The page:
Chabrol by chandelier light.
Toronto’s Best New Restaurants: Chabrol
Between the revamped Café Boulud and Doug Penfold’s new Yorkville bistro, Francophiles are having a very good year. I’m a diehard fan of Cava, Penfold’s midtown Spanish restaurant, and the news that he was taking over the location occupied since the ’70s by Le Trou Normand felt fated. Like Cava, the new spot is accessed via an alley and barely visible from the street: even an innocent lunch date acquires a whiff of discreet rendezvous. It’s one of the most intimate restaurants in the city—only 20 seats, plus 36 more on a cobblestone patio. When Penfold opened this winter, he was immediately descended upon by food industry insiders (I spotted Michael Bonacini, among others) and youth-enhanced Yorkvillers. There’s much toasting and petits bisous under the crystal chandeliers. In those first weeks they hadn’t yet secured a liquor licence, which they got around with special occasion licences and comp flutes of champagne. Did I mention it’s tiny? Penfold works at a couple of burners behind the bar, thriving under the constraints. He composes note-perfect pork liver mousse (to smear on toasts and top with pickled turnip), chestnut soup (fragrant with sorrel, the nuts’ sweetness undercut by tart sheep’s milk crème fraîche), tartine (with trout cured by John Bil of Honest Weight, see No. 19), and steaming side plates of gratin (one night, a surprisingly light version with celeriac and escarole). My last visit ended with a made-to-order apple tart, with warm calvados sabayon slowly poured overtop. When it comes to desserts like this, we’re all Francophiles. BEST BITE: A ballotine of chicken wrapped around roasted apples, with a jolt of herbaceousness from a watercress purée.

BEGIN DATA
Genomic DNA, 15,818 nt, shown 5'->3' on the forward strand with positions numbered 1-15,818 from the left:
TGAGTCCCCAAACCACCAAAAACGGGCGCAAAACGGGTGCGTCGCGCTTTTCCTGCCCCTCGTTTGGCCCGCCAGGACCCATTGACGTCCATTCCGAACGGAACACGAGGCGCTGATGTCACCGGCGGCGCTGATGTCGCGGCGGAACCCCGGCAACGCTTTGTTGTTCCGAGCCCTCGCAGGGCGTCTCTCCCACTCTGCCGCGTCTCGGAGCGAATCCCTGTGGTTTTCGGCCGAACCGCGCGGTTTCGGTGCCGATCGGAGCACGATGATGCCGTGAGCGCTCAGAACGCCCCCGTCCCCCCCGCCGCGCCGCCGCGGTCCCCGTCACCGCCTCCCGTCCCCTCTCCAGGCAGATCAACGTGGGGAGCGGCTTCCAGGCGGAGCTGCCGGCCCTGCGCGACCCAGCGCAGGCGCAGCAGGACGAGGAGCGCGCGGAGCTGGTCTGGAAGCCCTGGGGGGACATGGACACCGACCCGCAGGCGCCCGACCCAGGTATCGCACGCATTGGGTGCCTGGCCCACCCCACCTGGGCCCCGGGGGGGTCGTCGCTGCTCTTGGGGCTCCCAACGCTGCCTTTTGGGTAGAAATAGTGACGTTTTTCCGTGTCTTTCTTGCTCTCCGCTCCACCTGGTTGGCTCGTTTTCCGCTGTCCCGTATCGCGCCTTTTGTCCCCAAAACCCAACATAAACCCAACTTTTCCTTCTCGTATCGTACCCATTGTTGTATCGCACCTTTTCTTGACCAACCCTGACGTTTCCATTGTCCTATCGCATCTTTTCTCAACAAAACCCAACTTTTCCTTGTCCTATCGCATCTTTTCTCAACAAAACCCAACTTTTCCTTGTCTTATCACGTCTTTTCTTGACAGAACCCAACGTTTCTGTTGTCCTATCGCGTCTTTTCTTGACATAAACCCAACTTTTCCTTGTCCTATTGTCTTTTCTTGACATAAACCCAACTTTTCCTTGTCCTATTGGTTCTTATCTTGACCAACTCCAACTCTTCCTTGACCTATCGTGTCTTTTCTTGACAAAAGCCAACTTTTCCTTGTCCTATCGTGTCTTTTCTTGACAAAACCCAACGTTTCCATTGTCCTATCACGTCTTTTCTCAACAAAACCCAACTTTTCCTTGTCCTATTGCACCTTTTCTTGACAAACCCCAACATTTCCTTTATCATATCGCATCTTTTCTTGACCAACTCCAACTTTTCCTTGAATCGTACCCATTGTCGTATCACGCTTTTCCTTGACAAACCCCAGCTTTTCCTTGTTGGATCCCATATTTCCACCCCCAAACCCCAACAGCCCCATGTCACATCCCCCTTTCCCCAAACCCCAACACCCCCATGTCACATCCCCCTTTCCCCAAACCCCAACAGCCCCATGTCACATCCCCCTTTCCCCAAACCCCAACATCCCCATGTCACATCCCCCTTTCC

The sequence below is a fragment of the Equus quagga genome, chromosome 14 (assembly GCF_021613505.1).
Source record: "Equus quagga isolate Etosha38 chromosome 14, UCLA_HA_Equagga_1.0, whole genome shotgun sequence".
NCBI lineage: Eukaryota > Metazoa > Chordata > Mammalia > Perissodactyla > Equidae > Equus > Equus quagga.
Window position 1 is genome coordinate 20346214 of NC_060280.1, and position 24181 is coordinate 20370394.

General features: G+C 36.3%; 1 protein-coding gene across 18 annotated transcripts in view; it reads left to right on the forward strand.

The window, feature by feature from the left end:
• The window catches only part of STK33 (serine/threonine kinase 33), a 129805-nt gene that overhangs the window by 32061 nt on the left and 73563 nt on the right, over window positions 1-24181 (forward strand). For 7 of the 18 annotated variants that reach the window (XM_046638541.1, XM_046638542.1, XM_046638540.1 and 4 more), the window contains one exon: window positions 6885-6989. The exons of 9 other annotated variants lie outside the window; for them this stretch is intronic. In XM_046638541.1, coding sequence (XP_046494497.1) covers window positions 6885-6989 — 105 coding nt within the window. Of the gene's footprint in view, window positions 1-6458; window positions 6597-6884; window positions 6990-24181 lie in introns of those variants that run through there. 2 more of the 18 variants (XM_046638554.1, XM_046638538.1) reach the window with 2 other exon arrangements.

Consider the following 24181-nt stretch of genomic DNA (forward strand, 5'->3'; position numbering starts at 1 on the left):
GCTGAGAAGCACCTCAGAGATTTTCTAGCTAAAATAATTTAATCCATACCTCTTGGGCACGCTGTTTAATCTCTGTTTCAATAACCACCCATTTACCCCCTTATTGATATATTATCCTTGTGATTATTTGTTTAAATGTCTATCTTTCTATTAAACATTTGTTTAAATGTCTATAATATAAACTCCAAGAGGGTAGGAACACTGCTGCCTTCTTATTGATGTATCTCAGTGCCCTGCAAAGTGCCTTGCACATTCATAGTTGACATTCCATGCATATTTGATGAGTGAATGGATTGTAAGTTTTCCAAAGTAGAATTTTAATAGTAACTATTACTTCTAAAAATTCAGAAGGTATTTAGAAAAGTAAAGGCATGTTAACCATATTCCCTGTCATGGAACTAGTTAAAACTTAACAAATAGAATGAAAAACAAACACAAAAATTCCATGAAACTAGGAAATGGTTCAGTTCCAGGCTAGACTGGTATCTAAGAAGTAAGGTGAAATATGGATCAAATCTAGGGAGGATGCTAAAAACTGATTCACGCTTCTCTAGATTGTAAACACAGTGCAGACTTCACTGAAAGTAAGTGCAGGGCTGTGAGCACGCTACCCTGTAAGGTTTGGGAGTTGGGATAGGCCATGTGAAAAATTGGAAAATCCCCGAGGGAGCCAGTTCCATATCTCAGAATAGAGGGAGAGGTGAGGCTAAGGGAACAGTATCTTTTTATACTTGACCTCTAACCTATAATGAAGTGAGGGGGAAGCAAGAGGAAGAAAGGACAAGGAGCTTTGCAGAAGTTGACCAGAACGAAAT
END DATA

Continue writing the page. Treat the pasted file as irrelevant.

90 Yorkville Ave., 416-428-6641, chabrolrestaurant.com